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e ectively the national operations
manager. I loved the job and
enjoyed being able to get on with
it without having to report to a
In the meantime Leticia and
Warren had bought a rural
property at Cockatoo, near
Emerald on the old Pu ng Billy
line, where they still live today --
with a small rural lot and a twenty
acre holding close by. Cockatoo
is just 35 to 45 minutes' drive from
the 7-Eleven o ce. Their daughter
Kylie arrived ten months after they
arrived in Melbourne, followed by
their son Liam, sixteen months
later. But rather more radical
changes we about to occur in
Warren's busine ss life.
"Paul decided he was going to
retire at fifty-five and started
grooming me for the CEO's job. He
gave me marketing responsibility
on top of the operational role. Paul
let me learn from experience and
always gave me space to make
mistakes -- without living in fear of
my life - which I think is something
that remains in 7-Eleven today.
1. Work on your supply chain.
2. Concentrate on quality
service and speed of service.
That's what convenience is
3. Lead your customers and
your sta on a journey that
4. Concentrate on the
1. Work on your supply chain.
2. Understand that the industry
does not do strategic
partnerships well and the
fault is on both sides.
3. Reduce the amount of churn
in your key sta .
4. Be aware that good retailers
understand your problems.
"The franchise model means
that you have an entrepreneur
in every store."
"We have had great success with
small stand-alone stores. I think the
proliferation of small independent
stores will take some market share,
but will not threaten the major
operators. I think that in ten years or
so, most convenience purchases will
happen via a mobile phone app and
there won't be a front counter; sta
will move through the store helping
customers, rather than taking cash.
"Fresh Food is going to have to
become more important in Australia,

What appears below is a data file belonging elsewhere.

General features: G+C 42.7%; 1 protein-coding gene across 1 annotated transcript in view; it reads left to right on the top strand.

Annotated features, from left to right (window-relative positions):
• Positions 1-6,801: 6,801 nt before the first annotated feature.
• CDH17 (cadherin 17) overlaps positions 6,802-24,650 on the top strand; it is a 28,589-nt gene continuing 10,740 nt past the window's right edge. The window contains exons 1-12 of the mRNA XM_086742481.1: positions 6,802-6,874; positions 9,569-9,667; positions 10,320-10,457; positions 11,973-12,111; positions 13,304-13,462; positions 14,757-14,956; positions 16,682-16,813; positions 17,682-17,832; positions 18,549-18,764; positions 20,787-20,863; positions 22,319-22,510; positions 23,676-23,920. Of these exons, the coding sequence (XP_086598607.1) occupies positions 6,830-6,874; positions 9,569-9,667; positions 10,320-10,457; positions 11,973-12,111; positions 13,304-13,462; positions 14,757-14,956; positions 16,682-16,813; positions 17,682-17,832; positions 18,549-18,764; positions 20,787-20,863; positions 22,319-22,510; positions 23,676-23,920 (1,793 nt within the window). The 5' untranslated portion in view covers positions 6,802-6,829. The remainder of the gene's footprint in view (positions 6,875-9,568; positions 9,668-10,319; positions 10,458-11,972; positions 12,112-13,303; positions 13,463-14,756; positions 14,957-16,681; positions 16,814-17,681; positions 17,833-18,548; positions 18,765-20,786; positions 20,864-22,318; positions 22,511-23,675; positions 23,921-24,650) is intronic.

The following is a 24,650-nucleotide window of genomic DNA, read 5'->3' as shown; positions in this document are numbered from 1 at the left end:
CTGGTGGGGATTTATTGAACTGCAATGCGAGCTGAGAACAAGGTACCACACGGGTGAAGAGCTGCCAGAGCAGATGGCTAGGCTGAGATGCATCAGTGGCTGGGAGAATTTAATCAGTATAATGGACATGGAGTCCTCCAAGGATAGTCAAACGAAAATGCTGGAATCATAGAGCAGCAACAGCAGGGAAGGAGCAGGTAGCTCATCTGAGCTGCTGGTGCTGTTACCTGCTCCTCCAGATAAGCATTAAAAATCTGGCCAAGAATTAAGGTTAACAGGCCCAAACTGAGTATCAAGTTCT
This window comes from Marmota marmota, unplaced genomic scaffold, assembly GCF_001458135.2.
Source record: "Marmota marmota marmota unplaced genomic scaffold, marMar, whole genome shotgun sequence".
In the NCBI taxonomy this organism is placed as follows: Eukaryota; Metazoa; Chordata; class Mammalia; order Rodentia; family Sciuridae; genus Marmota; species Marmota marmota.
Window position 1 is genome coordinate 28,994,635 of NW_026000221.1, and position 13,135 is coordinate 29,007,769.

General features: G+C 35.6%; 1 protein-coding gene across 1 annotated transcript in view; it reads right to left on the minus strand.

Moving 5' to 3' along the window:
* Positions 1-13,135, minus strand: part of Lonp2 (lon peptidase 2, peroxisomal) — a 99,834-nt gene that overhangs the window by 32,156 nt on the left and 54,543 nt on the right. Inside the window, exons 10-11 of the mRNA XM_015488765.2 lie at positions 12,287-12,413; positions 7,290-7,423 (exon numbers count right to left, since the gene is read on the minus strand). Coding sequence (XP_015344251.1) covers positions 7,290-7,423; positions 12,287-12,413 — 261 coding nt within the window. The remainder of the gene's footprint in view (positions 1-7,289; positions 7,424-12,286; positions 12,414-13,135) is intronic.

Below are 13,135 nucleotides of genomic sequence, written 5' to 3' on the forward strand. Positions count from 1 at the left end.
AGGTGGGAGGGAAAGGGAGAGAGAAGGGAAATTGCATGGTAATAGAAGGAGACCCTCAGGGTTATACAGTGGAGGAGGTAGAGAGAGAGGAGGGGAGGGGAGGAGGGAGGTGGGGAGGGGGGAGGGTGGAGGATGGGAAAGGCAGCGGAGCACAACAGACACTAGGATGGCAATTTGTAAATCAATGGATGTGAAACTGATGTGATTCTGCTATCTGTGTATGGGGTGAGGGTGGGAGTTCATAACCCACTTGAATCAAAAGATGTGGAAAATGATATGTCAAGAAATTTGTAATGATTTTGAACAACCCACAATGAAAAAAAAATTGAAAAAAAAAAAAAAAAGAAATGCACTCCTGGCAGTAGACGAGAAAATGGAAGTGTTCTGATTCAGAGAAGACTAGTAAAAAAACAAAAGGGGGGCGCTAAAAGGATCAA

where fresh makes up just 8% of our
store business. In the Scandinavian
countries it's 40% and in Japan its
54%. The industry as a whole needs
to establish credibility with fresh food.
7-Eleven is putting a lot of resources
into its fresh food program and we
see it as being a ten year journey."
Fresh food is just one of many
journeys in the life of Warren Wilmot.
At home he's on his tractor
constructing a five acre garden from
"One day we'll build a new house
in the middle of it and retire to our
garden. I still love building things."
and cooking steaks, and I ended
up staying in the quick service
restaurant industry for fourteen
"The Bonanza chain was created
by a group of former Pizza Hut
manager's, and it was a great
training ground. It was also where
I met my future wife, Leticia,
who was a trainee manager at
Bonanza's Toowoomba restaurant.
I became a restaurant manager
after four weeks and senior
management eventually turned
a blind eye to the courtship. Two
years later we were married. Leticia
and I moved across to Pizza Hut as
trainee managers and found that
the systems there were all very
familiar to us.
"One thing that was not familiar to
us was life in Darwin, where we'd
been transferred to run Pizza Hut's
first Northern Territory store. The
store itself was a huge success
and extremely profitable, but back
then it wasn't the right place for a
young married couple like us. We
would have accepted a transfer to
any place just to get out of Darwin.
"A year later we were back in
Melbourne, with me as area
manager. Within a short time I
had operational responsibility
for Victoria and Tasmania. By